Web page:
Tuesday, May 15, 2012

Running A-Frame

Okay, this is what I'm going to do, PROMISE!!!  
No turning back, no chickening out, no making excuses!!  


Now for planning the strategy!! 

When teaching any behavior, you need to know what you want.  It's not enough to say, "I want a running A-Frame.", although I'm sure some people do, and are able to get it.  For myself, I need to know exactly 'what I want'. 

So, my first question is, what do I 'personally' think of when I think about a running A-Frame.  First is confidence, a dog that runs up and over without hesitation.  Independence, the ability to complete the AF no matter where the handler is.  Along with that, however, a dog that can turn tightly off the AF to accommodate turns as needed on course.  A dog that skims over the top.  I don't want 'air', air looks cool, but wastes time IMO.  Leg separation, striding naturally up and over.  Let the number of hits on the way down "go" and focus on comfort for the dog.  Able to maintain the above criteria in the 'face' of an extremely rewarding tunnel at the end, or any other piece of equipment!!  Able to hit a 90 degree weave pole entry from the AF.  I'm probably missing something...but, those are my thoughts for now. 

I took Silvia Trkman's running contact class last year, in preparation for Nettle, so time to dust that off and go back to the introduction material.  Now, Seeker will only be working on a running AF, so I won't be using a plank, just the AF itself.  

It's also important to keep track of successes and failures, so I have a notebook.  Video is great too, so I have my flip taped on the bottom (now top of course) of a 5 gallon bucket. This will help me watch my criteria, and give me ideas of areas to focus on in future training sessions.  

So, this morning Bill helped me lay the AF flat in the building, just waiting for the games to begin!  I got Seeker's favorite toy, his 'Squeaky Ball', and out we went.  Okay, it was pretty simple this morning, the AF was flat and I tossed the ball out about 10' past the exit.  Released with a 'go' and clicked when he hit in the yellow.  Not terribly complicated.  Worked about 8 reps and stopped.  This afternoon I might put a tunnel on the approach side, just to give him something else to do.  The plan on this point is to move up one chain link at a time as long as I feel the criteria is being meet.  I'll also need to be sure to work front crosses, rear crosses and turns sooner, rather than later.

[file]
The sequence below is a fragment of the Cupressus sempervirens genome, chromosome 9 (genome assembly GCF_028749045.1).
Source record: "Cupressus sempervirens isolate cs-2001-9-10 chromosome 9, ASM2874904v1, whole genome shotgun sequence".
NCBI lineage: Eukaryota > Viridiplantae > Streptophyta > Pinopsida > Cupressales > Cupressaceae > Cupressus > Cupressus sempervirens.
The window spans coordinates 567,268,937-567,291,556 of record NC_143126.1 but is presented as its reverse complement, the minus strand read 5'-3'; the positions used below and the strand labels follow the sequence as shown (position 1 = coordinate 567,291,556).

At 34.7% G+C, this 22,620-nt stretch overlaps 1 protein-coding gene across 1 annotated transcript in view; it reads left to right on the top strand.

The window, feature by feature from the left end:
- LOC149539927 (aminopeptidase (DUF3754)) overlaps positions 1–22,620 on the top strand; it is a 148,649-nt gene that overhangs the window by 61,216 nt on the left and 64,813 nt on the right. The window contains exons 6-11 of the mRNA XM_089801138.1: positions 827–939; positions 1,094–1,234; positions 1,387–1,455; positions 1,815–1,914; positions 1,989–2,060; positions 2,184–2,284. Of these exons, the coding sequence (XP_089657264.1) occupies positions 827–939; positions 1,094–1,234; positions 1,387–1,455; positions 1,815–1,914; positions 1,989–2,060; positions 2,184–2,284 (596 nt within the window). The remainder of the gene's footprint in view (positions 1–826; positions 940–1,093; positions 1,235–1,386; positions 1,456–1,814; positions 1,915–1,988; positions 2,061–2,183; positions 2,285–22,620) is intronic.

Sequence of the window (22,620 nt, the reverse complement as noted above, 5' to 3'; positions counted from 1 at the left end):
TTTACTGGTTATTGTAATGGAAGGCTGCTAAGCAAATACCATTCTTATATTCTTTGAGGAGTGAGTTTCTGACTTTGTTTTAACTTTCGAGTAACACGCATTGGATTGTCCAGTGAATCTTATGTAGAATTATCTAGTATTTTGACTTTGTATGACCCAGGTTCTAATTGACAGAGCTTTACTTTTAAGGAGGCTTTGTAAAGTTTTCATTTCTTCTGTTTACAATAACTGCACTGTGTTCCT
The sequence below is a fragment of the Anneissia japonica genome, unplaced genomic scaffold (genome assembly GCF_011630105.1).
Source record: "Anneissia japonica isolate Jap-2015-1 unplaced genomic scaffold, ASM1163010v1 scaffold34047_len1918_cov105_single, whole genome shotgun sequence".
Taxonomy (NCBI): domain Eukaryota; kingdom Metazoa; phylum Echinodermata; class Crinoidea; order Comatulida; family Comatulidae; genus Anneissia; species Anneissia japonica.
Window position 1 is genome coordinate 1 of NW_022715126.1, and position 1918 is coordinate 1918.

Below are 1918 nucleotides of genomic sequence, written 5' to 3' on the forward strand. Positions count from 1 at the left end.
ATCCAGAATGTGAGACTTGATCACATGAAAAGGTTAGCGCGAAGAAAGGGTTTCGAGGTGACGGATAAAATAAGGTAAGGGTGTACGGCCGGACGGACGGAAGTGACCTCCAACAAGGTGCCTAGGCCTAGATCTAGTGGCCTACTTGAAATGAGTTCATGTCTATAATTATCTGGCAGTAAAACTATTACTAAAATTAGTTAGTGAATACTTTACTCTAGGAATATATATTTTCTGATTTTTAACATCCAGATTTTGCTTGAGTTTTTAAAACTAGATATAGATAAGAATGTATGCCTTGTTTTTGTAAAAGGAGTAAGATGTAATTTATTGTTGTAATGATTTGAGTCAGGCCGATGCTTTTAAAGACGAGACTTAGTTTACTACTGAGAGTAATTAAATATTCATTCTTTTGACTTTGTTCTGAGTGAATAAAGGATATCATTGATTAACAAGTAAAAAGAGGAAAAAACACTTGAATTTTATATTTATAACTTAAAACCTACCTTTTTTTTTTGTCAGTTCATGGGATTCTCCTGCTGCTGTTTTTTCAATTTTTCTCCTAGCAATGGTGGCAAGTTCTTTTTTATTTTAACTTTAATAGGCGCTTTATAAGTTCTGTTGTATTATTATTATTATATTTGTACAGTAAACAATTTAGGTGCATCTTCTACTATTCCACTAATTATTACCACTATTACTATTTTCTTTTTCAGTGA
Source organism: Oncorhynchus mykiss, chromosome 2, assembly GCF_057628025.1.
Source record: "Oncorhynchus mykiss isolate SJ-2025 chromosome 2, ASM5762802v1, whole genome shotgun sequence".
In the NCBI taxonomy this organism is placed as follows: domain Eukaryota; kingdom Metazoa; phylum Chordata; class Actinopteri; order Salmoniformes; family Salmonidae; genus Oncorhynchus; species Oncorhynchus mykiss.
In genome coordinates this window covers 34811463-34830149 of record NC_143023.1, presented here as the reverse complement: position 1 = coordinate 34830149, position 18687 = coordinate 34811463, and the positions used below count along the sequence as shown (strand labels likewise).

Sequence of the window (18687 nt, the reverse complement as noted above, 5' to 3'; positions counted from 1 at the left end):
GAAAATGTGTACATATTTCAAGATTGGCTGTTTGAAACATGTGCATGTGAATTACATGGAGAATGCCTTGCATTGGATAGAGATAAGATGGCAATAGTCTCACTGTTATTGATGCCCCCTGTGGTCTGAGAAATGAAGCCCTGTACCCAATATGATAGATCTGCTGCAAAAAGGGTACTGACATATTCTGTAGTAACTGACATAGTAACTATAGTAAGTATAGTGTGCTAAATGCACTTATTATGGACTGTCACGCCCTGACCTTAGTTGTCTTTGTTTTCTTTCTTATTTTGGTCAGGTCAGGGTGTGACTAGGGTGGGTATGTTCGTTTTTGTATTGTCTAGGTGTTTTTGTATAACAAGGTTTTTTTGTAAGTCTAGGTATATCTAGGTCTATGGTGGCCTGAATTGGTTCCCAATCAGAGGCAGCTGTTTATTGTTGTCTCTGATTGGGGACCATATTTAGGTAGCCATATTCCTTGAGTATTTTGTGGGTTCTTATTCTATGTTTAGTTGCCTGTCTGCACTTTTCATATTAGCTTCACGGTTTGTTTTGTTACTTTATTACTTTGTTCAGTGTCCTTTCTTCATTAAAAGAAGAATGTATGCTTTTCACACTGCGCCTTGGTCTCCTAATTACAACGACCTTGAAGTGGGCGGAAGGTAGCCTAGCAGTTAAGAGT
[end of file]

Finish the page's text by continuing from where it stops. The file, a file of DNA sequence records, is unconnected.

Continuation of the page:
My one concern (if you want to call it that), is I have a trial the first weekend in June.  I wanted to pull, but Bill didn't want me to.  So, I told him, "I'm not even looking at my AF, you've got to accept I will say 'go' and what happens happens."  You can't start this, and then not follow through at trials.  That's just not fair to the dog.  

I know it will take time for him to trust that he can run through.  It will take time for me to trust he will run through....and, it will take time for him to figure out the stride he's most comfortable with.  In the end, I know we can be successful at this.  There are so many teams out there with lovely running AFs, so, there's not reason we can be one of them too.  



  1. You go, brave soul!!! :o) You can do it!

  2. Go Seeker!!! Go Seeker!!! Go Seeker!!! You CAN do it!!!